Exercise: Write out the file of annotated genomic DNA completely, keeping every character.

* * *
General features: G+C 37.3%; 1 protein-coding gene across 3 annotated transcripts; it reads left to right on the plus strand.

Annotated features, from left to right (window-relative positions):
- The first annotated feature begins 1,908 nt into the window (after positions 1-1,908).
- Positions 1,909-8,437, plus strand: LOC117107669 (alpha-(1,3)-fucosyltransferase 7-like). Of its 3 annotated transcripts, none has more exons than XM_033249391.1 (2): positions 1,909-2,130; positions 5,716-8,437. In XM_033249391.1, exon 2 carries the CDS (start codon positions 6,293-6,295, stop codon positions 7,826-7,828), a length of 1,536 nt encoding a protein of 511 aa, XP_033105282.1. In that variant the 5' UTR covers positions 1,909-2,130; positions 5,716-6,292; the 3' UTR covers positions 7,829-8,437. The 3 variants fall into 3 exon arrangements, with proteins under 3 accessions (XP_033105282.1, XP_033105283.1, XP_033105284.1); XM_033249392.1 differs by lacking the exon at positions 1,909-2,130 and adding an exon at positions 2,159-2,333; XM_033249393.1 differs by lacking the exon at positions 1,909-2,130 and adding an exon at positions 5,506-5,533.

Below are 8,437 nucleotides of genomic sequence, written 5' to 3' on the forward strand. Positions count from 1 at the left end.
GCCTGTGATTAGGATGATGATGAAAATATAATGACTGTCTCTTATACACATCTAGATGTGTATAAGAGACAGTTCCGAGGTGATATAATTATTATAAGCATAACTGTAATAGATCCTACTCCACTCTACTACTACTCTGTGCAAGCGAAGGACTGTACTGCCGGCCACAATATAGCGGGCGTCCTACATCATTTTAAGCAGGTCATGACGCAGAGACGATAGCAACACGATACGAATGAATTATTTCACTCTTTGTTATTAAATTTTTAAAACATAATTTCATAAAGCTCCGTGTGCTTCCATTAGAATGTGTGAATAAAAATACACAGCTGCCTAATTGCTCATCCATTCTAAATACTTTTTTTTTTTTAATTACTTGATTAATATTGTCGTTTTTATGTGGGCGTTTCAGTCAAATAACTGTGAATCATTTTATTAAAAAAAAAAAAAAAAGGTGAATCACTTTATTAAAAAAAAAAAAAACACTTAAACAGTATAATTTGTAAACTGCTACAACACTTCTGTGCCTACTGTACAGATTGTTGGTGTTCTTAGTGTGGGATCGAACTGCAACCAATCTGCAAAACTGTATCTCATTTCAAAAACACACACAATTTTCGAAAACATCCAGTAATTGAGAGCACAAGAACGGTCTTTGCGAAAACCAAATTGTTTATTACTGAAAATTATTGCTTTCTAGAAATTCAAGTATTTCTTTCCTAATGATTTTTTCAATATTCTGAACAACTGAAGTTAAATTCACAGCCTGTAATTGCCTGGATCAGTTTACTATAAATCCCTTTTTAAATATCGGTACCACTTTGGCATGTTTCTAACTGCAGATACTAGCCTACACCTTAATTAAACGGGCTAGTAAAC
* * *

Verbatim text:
General features: G+C 37.3%; 1 protein-coding gene across 3 annotated transcripts; it reads left to right on the plus strand.

Annotated features, from left to right (window-relative positions):
- The first annotated feature begins 1,908 nt into the window (after positions 1-1,908).
- Positions 1,909-8,437, plus strand: LOC117107669 (alpha-(1,3)-fucosyltransferase 7-like). Of its 3 annotated transcripts, none has more exons than XM_033249391.1 (2): positions 1,909-2,130; positions 5,716-8,437. In XM_033249391.1, exon 2 carries the CDS (start codon positions 6,293-6,295, stop codon positions 7,826-7,828), a length of 1,536 nt encoding a protein of 511 aa, XP_033105282.1. In that variant the 5' UTR covers positions 1,909-2,130; positions 5,716-6,292; the 3' UTR covers positions 7,829-8,437. The 3 variants fall into 3 exon arrangements, with proteins under 3 accessions (XP_033105282.1, XP_033105283.1, XP_033105284.1); XM_033249392.1 differs by lacking the exon at positions 1,909-2,130 and adding an exon at positions 2,159-2,333; XM_033249393.1 differs by lacking the exon at positions 1,909-2,130 and adding an exon at positions 5,506-5,533.

Below are 8,437 nucleotides of genomic sequence, written 5' to 3' on the forward strand. Positions count from 1 at the left end.
GCCTGTGATTAGGATGATGATGAAAATATAATGACTGTCTCTTATACACATCTAGATGTGTATAAGAGACAGTTCCGAGGTGATATAATTATTATAAGCATAACTGTAATAGATCCTACTCCACTCTACTACTACTCTGTGCAAGCGAAGGACTGTACTGCCGGCCACAATATAGCGGGCGTCCTACATCATTTTAAGCAGGTCATGACGCAGAGACGATAGCAACACGATACGAATGAATTATTTCACTCTTTGTTATTAAATTTTTAAAACATAATTTCATAAAGCTCCGTGTGCTTCCATTAGAATGTGTGAATAAAAATACACAGCTGCCTAATTGCTCATCCATTCTAAATACTTTTTTTTTTTTAATTACTTGATTAATATTGTCGTTTTTATGTGGGCGTTTCAGTCAAATAACTGTGAATCATTTTATTAAAAAAAAAAAAAAAAGGTGAATCACTTTATTAAAAAAAAAAAAAACACTTAAACAGTATAATTTGTAAACTGCTACAACACTTCTGTGCCTACTGTACAGATTGTTGGTGTTCTTAGTGTGGGATCGAACTGCAACCAATCTGCAAAACTGTATCTCATTTCAAAAACACACACAATTTTCGAAAACATCCAGTAATTGAGAGCACAAGAACGGTCTTTGCGAAAACCAAATTGTTTATTACTGAAAATTATTGCTTTCTAGAAATTCAAGTATTTCTTTCCTAATGATTTTTTCAATATTCTGAACAACTGAAGTTAAATTCACAGCCTGTAATTGCCTGGATCAGTTTACTATAAATCCCTTTTTAAATATCGGTACCACTTTGGCATGTTTCTAACTGCAGATACTAGCCTACACCTTAATTAAACGGGCTAGTAAAC